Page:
Tnx comments guys...Peter, give it a shot. Choose your times to coincide with closest approach and days of maximum EU activity. Check out the eme chatter on Ping Jockey and you can get a feel for how things work. The mode is JT65B. Good luck!

ATMBob said...

I haven't tried JT65B but use FT8 almost exclusively from 6m down to 80. Does JT65B give you an indication of received SNR?

My question centers on if you can you see if the extra 6dB you get from the reflection off the water means contact vs. no contact. Even with the other guys doing the "heavy lifting."

I'm trying to prepare for 6m EME, but an array of 4 long yagis isn't possible on my small suburban lot and the nearest saltwater is a mile away. I might get "a couple" of dB help from the relatively flat yards within the first few wavelengths, but certainly not what saltwater would give. A single long yagi might be possible if it's to point toward moonrise or moonset.

It seems the best I can do is right on the edge of possibly working.

I'm just about as far SE as one can get and still be in the US. I'd like to get from 48 states to WAS on 6m and (of course) need HI and AK. It's not looking like EME is feasible.


PBealo said...

I'm in Eastern NH (FN42) and with my modest 5el 6m beam and 100W have worked California several times on FT8. You may not need EME for the lower 48 states.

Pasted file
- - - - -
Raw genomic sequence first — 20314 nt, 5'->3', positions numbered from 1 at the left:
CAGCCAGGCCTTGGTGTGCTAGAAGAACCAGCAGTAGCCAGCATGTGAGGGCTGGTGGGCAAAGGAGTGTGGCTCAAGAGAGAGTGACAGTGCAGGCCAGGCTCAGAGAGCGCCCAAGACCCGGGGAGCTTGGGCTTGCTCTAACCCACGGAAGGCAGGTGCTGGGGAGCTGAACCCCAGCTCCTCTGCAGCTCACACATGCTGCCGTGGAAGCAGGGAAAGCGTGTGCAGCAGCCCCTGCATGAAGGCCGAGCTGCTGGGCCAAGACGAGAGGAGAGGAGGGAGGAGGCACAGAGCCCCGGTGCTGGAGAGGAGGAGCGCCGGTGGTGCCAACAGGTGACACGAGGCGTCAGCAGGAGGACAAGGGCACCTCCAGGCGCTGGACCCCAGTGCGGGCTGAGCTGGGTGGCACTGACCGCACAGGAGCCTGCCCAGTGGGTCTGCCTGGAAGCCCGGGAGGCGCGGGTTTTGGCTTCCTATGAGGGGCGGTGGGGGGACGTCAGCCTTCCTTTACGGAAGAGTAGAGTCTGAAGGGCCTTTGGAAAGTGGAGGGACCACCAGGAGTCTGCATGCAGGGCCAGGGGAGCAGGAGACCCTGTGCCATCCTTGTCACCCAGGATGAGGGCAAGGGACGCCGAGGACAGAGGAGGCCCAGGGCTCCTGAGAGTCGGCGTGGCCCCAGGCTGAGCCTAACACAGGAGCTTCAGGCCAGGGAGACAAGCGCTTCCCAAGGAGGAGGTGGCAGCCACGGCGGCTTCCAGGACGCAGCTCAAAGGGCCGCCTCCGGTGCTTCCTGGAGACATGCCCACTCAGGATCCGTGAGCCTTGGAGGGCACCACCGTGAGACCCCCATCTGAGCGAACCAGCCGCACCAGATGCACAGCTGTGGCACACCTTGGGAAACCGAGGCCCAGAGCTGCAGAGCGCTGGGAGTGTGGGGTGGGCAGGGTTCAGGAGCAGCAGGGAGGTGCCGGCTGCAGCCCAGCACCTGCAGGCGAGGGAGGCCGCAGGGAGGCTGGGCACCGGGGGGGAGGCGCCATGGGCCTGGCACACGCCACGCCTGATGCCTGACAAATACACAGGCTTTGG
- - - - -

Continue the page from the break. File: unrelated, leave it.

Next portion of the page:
ATMBob said...

Thanks, Peter, but I already have the lower 48 states confirmed on 6. It's the farthest two that I've been unable to hear in over 10 years of trying.

Steve McDonald said...

Bob, JT65B gives you an SNR value for each decode, basically the same as all of the digital modes. I'm evaluating my 6db minimum gain based on the information given in the one of the RSGB Handbooks which states this value as a minimum. I honestly believe it is that, perhaps a little more as I see better performance than expected on any band I am set up to operate. I don't think I could have had this same success on 2m EME without the added gain.
I have noticed on 2m EME that often signals will rise out of the noise in mid transmission and become audible...usually it is around -16db for me. When they hit that point I can hear them by ear.Many of the signals that I work are much weaker than this, up to -27db. Removing my 6db of sea gain still leaves a lot of guys that I could work without the ocean's help.

If you watch the ON4KST 6m Region 2 chat you can follow the prop every minute of the day. There are several openings to JA and W4 each summer on some form of enhanced E and often KL7 is at one of the enroute hop zones and KL7 is worked from W4. It is a challenge for sure but the same happens to KH6 once in a rare while.
To grab KH6 and KL7 on 6m EME will require a big station on the other end and I'm not sure there is one in KH6 ...maybe KH7Y. KL7UW I believe is EME capable on 6 so you may want to talk with him.
If Cycle 25 turns out to be a decent cycle, you should easily work these two sates in the winter of 2023 if all else fails :-)

Scott the Dad said...

Steve - what radio do you use, and is frequency stability a huge concern with JT65?

Also, do you use a preamp anywhere in your system? How many dB?

Steve McDonald said...

Scott - I use an (old now) Icom 821-H without the 'high-stability' option. It's stability is fine but anything much older might be a problem. I always let it warm for at least an hour and I see no drift.

My little FM/SSB brick amplifier has a built-in GasFET preamp.It would be more effective up at the antenna but there is also benefit to having it in the shack as it makes switching and protection easier.